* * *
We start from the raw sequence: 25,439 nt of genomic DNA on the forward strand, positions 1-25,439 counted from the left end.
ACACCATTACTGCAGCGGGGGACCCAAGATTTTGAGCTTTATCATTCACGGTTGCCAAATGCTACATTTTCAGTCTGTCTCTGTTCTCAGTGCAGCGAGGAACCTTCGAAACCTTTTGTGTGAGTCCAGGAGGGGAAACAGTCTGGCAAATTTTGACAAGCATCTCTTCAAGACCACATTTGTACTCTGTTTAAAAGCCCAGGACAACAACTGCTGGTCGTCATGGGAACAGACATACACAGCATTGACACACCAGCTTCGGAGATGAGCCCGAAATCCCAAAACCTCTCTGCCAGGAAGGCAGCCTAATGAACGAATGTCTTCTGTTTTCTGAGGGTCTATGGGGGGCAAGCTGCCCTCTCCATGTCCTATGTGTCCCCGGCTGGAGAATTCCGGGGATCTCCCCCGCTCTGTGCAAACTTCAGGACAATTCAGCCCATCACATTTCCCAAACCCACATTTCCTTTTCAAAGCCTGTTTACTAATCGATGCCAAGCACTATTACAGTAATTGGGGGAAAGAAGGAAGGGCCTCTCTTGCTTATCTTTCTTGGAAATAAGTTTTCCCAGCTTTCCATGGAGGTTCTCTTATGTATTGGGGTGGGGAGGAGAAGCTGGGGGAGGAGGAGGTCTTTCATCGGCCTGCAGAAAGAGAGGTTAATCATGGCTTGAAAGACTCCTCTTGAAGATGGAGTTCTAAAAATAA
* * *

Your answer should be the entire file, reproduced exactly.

We start from the raw sequence: 25,439 nt of genomic DNA on the forward strand, positions 1-25,439 counted from the left end.
ACACCATTACTGCAGCGGGGGACCCAAGATTTTGAGCTTTATCATTCACGGTTGCCAAATGCTACATTTTCAGTCTGTCTCTGTTCTCAGTGCAGCGAGGAACCTTCGAAACCTTTTGTGTGAGTCCAGGAGGGGAAACAGTCTGGCAAATTTTGACAAGCATCTCTTCAAGACCACATTTGTACTCTGTTTAAAAGCCCAGGACAACAACTGCTGGTCGTCATGGGAACAGACATACACAGCATTGACACACCAGCTTCGGAGATGAGCCCGAAATCCCAAAACCTCTCTGCCAGGAAGGCAGCCTAATGAACGAATGTCTTCTGTTTTCTGAGGGTCTATGGGGGGCAAGCTGCCCTCTCCATGTCCTATGTGTCCCCGGCTGGAGAATTCCGGGGATCTCCCCCGCTCTGTGCAAACTTCAGGACAATTCAGCCCATCACATTTCCCAAACCCACATTTCCTTTTCAAAGCCTGTTTACTAATCGATGCCAAGCACTATTACAGTAATTGGGGGAAAGAAGGAAGGGCCTCTCTTGCTTATCTTTCTTGGAAATAAGTTTTCCCAGCTTTCCATGGAGGTTCTCTTATGTATTGGGGTGGGGAGGAGAAGCTGGGGGAGGAGGAGGTCTTTCATCGGCCTGCAGAAAGAGAGGTTAATCATGGCTTGAAAGACTCCTCTTGAAGATGGAGTTCTAAAAATAA